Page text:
The Triple Decker Club.  Our food marketing industry takes so many liberties, creates so many casual and mindless inaccuracies. Many of these oxymoronic misnomers are snatched up and attached to our cultural consciousness, never to be dislodged. There is no such thing as a triple decker club sandwich. Okay, there could be, I could make one, but nobody could wrap their mouth around it.  If a sandwich with three pieces of bread is a triple decker, what does that say about a sandwich with two slices of bread?  Is that a double decker? Have you ever heard a sandwich described as a double decker? Is a single decker an open faced sandwich? I rant, I rail, to little avail.

While we’re at it, what goes on a Club Sandwich?  Back in the days when dinosaurs roamed the plains and ice covered most of the earth, I was taught that a Club sandwich was a BLT stacked on top of a Turkey sandwich. All on toast. It was then cut into four wedges.  Sometimes, they even trimmed the crust. Lettuce, Tomato, and Mayonnaise, because they are part of the definitive model of a cold sandwich.  Or are they? I have seen cheese on Club sandwiches, and ham, and, Heaven help us all, even avocado. We’re gonna pretend like that never happened. Let’s make a sandwich, sort of like a Club.

Ingredients:

  • 4 pieces thick sliced bacon.
  • 4 oz. Beef Tri-tip, processed @129Fx12 hours.
  • 3 slices of bread.
  • Mayonnaise, as needed.
  • 8 thin slices tomato.
  • 2 oz. Iceberg Lettuce
  • 2 slices American cheese, yes, American Cheese.

Join Our Club, and Let Freedom Ring

  • Again, back in the days when we walked to school barefoot in the snow 6 miles uphill, both ways, we used Iceberg lettuce. We thought Iceberg was the ONLY kind of lettuce, so, there was no controversy.  Times have changed, they really have, but I still prefer iceberg on a club.

Lettuce Clear Our Minds and Hearts

  • I made this sandwich straight through, which I don’t usually do, because of the logistical issues of taking lots of pictures.
  • After 15 minutes or so @350F/176C, the bacon looks about right–rendered, but not overly crisp. We don’t want it flying across the table.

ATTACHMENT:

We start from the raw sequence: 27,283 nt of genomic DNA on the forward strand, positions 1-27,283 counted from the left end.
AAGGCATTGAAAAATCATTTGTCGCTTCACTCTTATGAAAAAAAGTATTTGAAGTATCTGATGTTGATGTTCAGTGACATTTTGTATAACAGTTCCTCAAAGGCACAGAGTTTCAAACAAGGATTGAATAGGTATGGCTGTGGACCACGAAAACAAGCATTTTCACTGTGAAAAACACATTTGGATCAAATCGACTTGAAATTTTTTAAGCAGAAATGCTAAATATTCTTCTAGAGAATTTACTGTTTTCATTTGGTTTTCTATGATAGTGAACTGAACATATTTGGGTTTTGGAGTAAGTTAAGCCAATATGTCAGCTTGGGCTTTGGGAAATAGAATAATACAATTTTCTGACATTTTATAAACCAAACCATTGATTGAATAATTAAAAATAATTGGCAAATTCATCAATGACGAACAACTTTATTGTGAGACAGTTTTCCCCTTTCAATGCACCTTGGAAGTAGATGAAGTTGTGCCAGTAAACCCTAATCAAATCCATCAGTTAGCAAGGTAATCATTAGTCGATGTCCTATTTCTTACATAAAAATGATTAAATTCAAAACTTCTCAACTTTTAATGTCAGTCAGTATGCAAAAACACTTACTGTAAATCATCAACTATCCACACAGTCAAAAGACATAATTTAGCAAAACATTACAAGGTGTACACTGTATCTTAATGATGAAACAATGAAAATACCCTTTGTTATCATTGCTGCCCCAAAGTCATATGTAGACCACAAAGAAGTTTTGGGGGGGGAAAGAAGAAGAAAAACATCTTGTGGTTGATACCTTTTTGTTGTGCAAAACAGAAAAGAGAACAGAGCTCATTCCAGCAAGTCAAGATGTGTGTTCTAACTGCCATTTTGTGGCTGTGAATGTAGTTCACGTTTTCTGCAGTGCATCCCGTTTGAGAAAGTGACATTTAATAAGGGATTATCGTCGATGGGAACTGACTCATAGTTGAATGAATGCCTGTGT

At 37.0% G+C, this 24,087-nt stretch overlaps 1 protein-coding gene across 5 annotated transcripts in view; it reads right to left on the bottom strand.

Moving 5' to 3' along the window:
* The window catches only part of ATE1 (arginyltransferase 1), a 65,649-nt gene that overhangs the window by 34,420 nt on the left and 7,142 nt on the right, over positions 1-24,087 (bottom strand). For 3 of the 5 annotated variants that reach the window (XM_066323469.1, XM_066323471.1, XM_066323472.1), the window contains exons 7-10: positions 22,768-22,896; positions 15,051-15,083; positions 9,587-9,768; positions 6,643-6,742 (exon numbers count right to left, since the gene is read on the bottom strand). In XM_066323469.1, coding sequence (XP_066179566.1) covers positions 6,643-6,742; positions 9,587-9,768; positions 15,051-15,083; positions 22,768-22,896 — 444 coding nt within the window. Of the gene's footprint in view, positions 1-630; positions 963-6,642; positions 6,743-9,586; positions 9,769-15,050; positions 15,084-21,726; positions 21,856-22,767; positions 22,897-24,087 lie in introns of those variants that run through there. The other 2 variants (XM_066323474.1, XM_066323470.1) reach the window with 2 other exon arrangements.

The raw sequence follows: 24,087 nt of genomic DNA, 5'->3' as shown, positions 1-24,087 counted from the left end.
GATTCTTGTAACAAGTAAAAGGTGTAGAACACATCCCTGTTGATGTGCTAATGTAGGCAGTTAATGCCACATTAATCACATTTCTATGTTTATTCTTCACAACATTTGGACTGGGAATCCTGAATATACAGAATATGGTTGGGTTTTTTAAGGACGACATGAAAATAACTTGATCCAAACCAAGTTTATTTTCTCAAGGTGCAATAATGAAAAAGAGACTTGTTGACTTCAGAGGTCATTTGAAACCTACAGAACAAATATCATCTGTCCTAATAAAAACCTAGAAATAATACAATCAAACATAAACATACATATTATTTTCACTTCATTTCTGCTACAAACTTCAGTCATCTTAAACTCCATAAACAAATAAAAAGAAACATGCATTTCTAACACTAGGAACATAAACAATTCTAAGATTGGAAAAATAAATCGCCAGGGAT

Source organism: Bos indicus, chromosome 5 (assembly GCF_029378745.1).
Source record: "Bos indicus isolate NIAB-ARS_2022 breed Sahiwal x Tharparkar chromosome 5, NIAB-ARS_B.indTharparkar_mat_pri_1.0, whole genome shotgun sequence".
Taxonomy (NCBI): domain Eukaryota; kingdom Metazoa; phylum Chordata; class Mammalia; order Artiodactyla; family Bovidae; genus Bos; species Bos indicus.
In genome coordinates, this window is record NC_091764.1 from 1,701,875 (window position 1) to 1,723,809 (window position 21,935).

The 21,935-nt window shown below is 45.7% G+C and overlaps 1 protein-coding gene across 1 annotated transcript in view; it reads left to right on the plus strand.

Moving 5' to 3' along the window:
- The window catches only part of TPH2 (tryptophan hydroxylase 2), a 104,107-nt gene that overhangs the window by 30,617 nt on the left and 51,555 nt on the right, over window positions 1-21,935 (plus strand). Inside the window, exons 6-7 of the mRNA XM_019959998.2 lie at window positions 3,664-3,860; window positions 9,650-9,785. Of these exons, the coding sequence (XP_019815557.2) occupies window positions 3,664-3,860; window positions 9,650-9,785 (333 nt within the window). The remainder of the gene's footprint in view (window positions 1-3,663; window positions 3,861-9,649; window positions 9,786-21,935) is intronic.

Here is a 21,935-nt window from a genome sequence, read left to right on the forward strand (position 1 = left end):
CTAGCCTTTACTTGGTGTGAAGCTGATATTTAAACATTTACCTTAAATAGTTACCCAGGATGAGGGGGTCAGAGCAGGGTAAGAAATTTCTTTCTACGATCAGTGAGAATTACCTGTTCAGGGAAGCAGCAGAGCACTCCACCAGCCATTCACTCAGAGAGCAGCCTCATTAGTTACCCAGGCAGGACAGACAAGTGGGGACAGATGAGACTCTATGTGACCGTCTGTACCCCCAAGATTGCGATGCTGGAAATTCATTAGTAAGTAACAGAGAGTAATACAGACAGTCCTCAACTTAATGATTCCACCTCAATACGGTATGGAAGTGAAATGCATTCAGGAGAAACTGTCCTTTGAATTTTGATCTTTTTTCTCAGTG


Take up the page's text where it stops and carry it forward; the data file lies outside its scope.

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  • Meanwhile, I sliced some local tomatoes from from Justy’s,  right down the street. He’s a legend around here.

club

  • I used American cheese, but you don’t have to. Tillamook if you want to be Oregon about it. About two ounces.

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  • Don’t call it leftovers, this is the Tri-tip that we’ve been using for the last few days, about 4 oz..
  • Handled properly, that Tri-tip will keep at least a week after the seal has been broken, much like a carton of milk.  Ah, the joys of Sous Vide Pasteurization!

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  • Don’t try to make a triple decker, or even a double decker, without Frill Picks.
  • There is no shame, there is nothing funny about frill picks.  They can be used for many things.

We Are in Knead of Bread

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  • I made three pieces of toast, in the oven, on the broil position.  This is one of them.

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club

  • First, the Tri-tip.  It matters.  Crisp things go on the top, soft things on the bottom, as a general principle.  This prevents the knife from getting hung up on something hard down low. It’s logical minutiae.
  • On the other hand, if the bacon is on the bottom, it is less likely to crush the rest of the sandwich below it. This is the way things are sometimes.

club

  • As per years of badger-like hounding, tomatoes must never touch bread.
  • The iceberg, but not the one that sank the big boat.
  • Then, the next slice of toast (not shown, for some reason), spread on both sides with the mayo of your choice.

Both Sides Now

  • Then, a flat layer of the crispy/not so crispy bacon.

club

  • The cheese, again, creating layers as flat as possible.
  • Then, four more slices of tomato…
    And another application of the iceberg.

 

club

  • Predictably, another slice of toast.
  • We’re going to make it easy. This sandwich is so huge, trying to cut it into four might be rolling the dice. No matter. Good is good.

  • In the middle, those Sun chips things.

Now, This is Officially a THING

  •  A slight variation. There are many ways to stack a club, and this one made it into four. I hang a curve once in a while. Nice, rare.

So, how many rules did we break?  Beef instead of Turkey (also great Sous Vide, watch for it). Cheese. I thought of calling it “A Club You Could Hit Yourself Over the Head With,” but, I don’t know, maybe too graphic.